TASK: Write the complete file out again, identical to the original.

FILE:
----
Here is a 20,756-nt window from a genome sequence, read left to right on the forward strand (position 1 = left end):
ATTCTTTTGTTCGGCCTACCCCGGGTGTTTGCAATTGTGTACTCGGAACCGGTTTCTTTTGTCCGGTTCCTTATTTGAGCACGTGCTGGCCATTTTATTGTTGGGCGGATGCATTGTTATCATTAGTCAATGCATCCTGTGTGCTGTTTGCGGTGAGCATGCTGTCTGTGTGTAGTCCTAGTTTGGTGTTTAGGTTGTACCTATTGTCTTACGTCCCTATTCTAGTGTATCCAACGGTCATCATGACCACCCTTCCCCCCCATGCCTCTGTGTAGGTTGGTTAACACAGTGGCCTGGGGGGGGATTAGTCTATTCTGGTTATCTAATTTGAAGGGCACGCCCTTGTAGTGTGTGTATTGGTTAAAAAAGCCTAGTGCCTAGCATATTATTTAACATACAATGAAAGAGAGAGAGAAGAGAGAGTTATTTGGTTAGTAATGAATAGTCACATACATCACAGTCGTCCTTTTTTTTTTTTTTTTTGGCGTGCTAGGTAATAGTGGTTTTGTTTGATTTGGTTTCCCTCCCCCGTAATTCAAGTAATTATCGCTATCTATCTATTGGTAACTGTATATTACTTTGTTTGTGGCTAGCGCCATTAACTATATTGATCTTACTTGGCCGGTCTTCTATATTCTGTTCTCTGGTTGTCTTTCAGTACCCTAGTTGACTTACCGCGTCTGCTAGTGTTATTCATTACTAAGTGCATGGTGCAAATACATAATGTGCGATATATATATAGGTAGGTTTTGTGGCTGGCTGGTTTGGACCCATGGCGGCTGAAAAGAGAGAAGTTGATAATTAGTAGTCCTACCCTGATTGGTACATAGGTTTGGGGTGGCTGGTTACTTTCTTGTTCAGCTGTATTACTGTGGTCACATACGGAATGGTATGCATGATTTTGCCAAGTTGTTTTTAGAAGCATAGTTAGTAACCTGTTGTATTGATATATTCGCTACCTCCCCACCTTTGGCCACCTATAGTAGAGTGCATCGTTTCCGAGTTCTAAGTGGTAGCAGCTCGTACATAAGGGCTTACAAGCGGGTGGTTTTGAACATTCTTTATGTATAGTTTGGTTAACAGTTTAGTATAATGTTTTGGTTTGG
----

Here is a 20,756-nt window from a genome sequence, read left to right on the forward strand (position 1 = left end):
ATTCTTTTGTTCGGCCTACCCCGGGTGTTTGCAATTGTGTACTCGGAACCGGTTTCTTTTGTCCGGTTCCTTATTTGAGCACGTGCTGGCCATTTTATTGTTGGGCGGATGCATTGTTATCATTAGTCAATGCATCCTGTGTGCTGTTTGCGGTGAGCATGCTGTCTGTGTGTAGTCCTAGTTTGGTGTTTAGGTTGTACCTATTGTCTTACGTCCCTATTCTAGTGTATCCAACGGTCATCATGACCACCCTTCCCCCCCATGCCTCTGTGTAGGTTGGTTAACACAGTGGCCTGGGGGGGGATTAGTCTATTCTGGTTATCTAATTTGAAGGGCACGCCCTTGTAGTGTGTGTATTGGTTAAAAAAGCCTAGTGCCTAGCATATTATTTAACATACAATGAAAGAGAGAGAGAAGAGAGAGTTATTTGGTTAGTAATGAATAGTCACATACATCACAGTCGTCCTTTTTTTTTTTTTTTTTGGCGTGCTAGGTAATAGTGGTTTTGTTTGATTTGGTTTCCCTCCCCCGTAATTCAAGTAATTATCGCTATCTATCTATTGGTAACTGTATATTACTTTGTTTGTGGCTAGCGCCATTAACTATATTGATCTTACTTGGCCGGTCTTCTATATTCTGTTCTCTGGTTGTCTTTCAGTACCCTAGTTGACTTACCGCGTCTGCTAGTGTTATTCATTACTAAGTGCATGGTGCAAATACATAATGTGCGATATATATATAGGTAGGTTTTGTGGCTGGCTGGTTTGGACCCATGGCGGCTGAAAAGAGAGAAGTTGATAATTAGTAGTCCTACCCTGATTGGTACATAGGTTTGGGGTGGCTGGTTACTTTCTTGTTCAGCTGTATTACTGTGGTCACATACGGAATGGTATGCATGATTTTGCCAAGTTGTTTTTAGAAGCATAGTTAGTAACCTGTTGTATTGATATATTCGCTACCTCCCCACCTTTGGCCACCTATAGTAGAGTGCATCGTTTCCGAGTTCTAAGTGGTAGCAGCTCGTACATAAGGGCTTACAAGCGGGTGGTTTTGAACATTCTTTATGTATAGTTTGGTTAACAGTTTAGTATAATGTTTTGGTTTGG